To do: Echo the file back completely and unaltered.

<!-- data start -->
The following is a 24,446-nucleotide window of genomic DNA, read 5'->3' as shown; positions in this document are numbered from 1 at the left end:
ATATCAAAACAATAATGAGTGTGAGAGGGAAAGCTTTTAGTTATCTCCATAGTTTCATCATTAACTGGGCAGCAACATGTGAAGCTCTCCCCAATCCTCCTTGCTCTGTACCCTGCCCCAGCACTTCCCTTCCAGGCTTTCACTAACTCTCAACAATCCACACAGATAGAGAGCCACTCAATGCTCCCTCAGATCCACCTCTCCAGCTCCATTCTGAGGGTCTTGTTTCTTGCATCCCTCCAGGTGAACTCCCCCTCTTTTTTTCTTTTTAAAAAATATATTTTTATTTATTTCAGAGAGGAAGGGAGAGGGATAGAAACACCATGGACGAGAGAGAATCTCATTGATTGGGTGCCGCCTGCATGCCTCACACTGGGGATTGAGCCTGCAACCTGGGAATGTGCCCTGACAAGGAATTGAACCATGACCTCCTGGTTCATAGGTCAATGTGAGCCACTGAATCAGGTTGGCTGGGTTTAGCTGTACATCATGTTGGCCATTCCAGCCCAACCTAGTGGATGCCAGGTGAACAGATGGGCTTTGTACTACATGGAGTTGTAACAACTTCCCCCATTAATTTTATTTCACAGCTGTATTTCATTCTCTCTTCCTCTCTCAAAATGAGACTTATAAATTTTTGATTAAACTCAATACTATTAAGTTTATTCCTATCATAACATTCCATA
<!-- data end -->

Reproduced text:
The following is a 24,446-nucleotide window of genomic DNA, read 5'->3' as shown; positions in this document are numbered from 1 at the left end:
ATATCAAAACAATAATGAGTGTGAGAGGGAAAGCTTTTAGTTATCTCCATAGTTTCATCATTAACTGGGCAGCAACATGTGAAGCTCTCCCCAATCCTCCTTGCTCTGTACCCTGCCCCAGCACTTCCCTTCCAGGCTTTCACTAACTCTCAACAATCCACACAGATAGAGAGCCACTCAATGCTCCCTCAGATCCACCTCTCCAGCTCCATTCTGAGGGTCTTGTTTCTTGCATCCCTCCAGGTGAACTCCCCCTCTTTTTTTCTTTTTAAAAAATATATTTTTATTTATTTCAGAGAGGAAGGGAGAGGGATAGAAACACCATGGACGAGAGAGAATCTCATTGATTGGGTGCCGCCTGCATGCCTCACACTGGGGATTGAGCCTGCAACCTGGGAATGTGCCCTGACAAGGAATTGAACCATGACCTCCTGGTTCATAGGTCAATGTGAGCCACTGAATCAGGTTGGCTGGGTTTAGCTGTACATCATGTTGGCCATTCCAGCCCAACCTAGTGGATGCCAGGTGAACAGATGGGCTTTGTACTACATGGAGTTGTAACAACTTCCCCCATTAATTTTATTTCACAGCTGTATTTCATTCTCTCTTCCTCTCTCAAAATGAGACTTATAAATTTTTGATTAAACTCAATACTATTAAGTTTATTCCTATCATAACATTCCATA